Campbell, Nanos, Eisenbaum and Tucker have supported the interpretation that Paul was a Torah observant Jew after his Damascus road experience.[14], [15], [16], [17] Nanos in his study of Romans states that Paul is a good practicing Jew although shaped by his conviction that Jesus is the Messiah of Israel.[18] Paul is also a Jewish mystic. Paul’s mysticism is rooted in the Pharisee’s desire to enhance Jewish domestic holiness by applying Temple sanctity into the life and home of the Jewish devotee.[19] Ephesians 2 is an example of this Pauline Jewish mystical context that alludes to mystical insights in regards to the Temple to explain the mystery of salvation. However due to the more mystical nature of Ephesians and Colossians some scholars have claimed that these letters were not written by Paul at all. However two important scholars Campbell and Wright both consider Ephesians to be written by Paul.[20], [21]

Paul in Romans 3 says that the Torah should be established or upheld (Rom 3:31). Ephesians states “He abolished the Jewish Law with its commandments and rules” (Eph 2:15, GNT). This however is better translated as “Making void the law of commandments contained in decrees” (Eph 2:15, DRA). These “commandments in decrees” (dogmasin in Greek) refer to the eighteen rabbinic decrees (gezerot in Hebrew) enacted by the Sanhedrin under the control of the Beit Shammai Pharisees.[22] These eighteen gezerot made a much stricter separation between Jews and Gentiles.[23] That these gezerot are the ‘commandments in decrees’ that has been nailed to the Cross and abolished makes much more sense than Paul saying that the Jewish Torah has been abolished.[24] [25]

 Paul using this Temple theology or analogy refers to these gezerot as a dividing wall (mesotoichon in Greek and Soreg and Cheil in Hebrew) (Eph 2:14).[26] The original Temple had a court for the Gentiles but later the Soreg was introduced as a more strict separation of Jews and Gentiles.[27] Paul using the language of dividing walls and outer and inner courts alludes to the mystical Temple of the Messiah’s Body in which the dividing walls are broken down and those in the outer courts (women and Gentiles) are brought near in the Eucharistic Sacrifice and Body of the Messiah.[28] Thus the eighteen gezerot are abolished. This is confirmed in Peter’s vision of the sheet (Acts 10:11) and later Judaism would also abolish them.[29] [30]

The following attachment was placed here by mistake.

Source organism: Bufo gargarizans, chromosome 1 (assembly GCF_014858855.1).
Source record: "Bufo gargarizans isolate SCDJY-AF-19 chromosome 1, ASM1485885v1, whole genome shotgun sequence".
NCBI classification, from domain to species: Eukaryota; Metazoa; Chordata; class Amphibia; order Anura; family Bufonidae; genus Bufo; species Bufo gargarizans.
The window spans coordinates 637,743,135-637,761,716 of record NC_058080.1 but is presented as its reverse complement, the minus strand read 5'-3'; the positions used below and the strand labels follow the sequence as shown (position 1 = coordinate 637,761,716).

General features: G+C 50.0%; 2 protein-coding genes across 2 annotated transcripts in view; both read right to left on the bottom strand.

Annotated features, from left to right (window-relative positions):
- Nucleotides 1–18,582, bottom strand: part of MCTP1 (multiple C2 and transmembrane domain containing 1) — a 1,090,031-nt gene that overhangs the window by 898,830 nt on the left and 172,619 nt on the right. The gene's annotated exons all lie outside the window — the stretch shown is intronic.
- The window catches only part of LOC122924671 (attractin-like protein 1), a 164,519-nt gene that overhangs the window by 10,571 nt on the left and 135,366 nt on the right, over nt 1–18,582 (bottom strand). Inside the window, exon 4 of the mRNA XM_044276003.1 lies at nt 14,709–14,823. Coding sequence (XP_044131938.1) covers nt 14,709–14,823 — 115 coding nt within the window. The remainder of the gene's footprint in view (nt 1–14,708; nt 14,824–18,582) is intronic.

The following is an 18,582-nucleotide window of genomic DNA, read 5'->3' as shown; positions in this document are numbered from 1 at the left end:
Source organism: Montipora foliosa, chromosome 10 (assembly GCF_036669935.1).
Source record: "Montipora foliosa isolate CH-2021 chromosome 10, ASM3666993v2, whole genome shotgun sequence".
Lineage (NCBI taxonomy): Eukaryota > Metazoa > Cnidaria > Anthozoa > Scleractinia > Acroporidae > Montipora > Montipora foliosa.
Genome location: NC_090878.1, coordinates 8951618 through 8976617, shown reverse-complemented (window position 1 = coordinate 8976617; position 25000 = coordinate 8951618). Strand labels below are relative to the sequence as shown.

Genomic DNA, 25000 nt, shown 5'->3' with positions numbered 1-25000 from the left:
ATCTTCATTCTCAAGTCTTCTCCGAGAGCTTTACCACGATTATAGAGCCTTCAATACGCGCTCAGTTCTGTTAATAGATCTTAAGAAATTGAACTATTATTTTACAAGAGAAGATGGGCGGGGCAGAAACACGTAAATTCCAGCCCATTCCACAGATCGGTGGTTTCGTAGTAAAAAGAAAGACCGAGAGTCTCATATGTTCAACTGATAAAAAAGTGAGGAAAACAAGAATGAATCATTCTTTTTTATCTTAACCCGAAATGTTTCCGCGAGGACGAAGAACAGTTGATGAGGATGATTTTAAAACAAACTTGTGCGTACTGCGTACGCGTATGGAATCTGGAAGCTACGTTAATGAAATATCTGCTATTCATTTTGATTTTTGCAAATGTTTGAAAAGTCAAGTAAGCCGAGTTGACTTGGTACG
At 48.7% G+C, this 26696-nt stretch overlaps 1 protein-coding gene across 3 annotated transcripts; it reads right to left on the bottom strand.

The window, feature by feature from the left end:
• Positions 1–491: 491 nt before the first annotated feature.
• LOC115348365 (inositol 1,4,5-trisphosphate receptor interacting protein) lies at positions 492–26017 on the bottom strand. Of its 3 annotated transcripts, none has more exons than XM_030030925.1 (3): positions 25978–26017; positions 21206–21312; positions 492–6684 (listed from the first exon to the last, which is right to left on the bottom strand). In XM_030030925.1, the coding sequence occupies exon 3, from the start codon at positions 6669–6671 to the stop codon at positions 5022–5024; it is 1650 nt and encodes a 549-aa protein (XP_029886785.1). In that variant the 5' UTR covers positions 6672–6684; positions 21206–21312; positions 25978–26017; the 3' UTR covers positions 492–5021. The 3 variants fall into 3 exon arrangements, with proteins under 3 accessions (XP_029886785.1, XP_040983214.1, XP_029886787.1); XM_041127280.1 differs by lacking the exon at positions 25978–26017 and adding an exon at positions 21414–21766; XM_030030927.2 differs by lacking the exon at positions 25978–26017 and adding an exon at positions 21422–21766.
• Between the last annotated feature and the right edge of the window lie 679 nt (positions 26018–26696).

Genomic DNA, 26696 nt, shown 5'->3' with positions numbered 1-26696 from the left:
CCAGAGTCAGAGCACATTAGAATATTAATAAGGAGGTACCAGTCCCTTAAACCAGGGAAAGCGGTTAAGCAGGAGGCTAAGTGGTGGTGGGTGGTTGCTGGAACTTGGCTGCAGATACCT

The more mystical understanding of salvation in Paul (Gal 3:28) may then be understood that there are no barriers to salvation between groups or people even though they still have their distinct callings. This allows for the joining of Jews and Gentiles in the one family of Abraham.[31]. Paul confirms in Romans that God’s election of the Jews is irrevocable (Rom 11:29). Thus Paul after his Damascus Road experience is truly a Jewish prophet who is called to include the Gentiles in Israel’s inheritance without converting them to Judaism. While his place for Gentiles in the people of God has roots in the teachings of Beit Hillel, Paul provides a unique way or path for Gentiles who believe in Jesus as the Messiah. He does this while himself remaining a proud observant Jew and Pharisee (Phil 3:5; Acts 22:3,23:6). In Romans 11 Paul alludes to some great spiritual resurrection for the Gentiles and the world in the eschatological future as a result of the ‘ingrafting’ of the surviving Jewish community  into the Olive Tree that is the Church.

[1] Ian J. Elmer, Paul, Jerusalem and the Judaisers: the Galatian crisis in its broadest historical context (Germany: Mohr Siebeck, 2009), 3-25.
[2] Harvey Falk, Jesus the Pharisee: A new look at the Jewishness of Jesus (Wipf and Stock Publishers: 2003): 19.
[3] The relationship of Paul with the Pillars of the Jerusalem Church is another area of scholarly debate. Depending on how the Greek of Galatians is translated can affect how one perceives this relationship.
[4] Falk, Jesus the Pharisee…, 19.
[5] Mark S. Kinzer, Searching Her Own Mystery: Nostra Aetate, the Jewish People, and the Identity of the Church, (Eugene, OR: Wipf and Stock Publishers, 2015): 38, 218.
[6] Elmer, Paul, Jerusalem and the Judaisers…, 3-25.
[7] There were different levels of Torah observance among Jews. Some Jews like the Pharisees kept a more stringent form. There is nothing wrong with extra stringency when done from devotion either as individuals or as a group but should not be forced on other people or groups. Jesus often clashed with those who were trying to enforce extra stringencies on other Jews. The priests for example kept certain stringencies that were not meant to be forced on the lay Jews.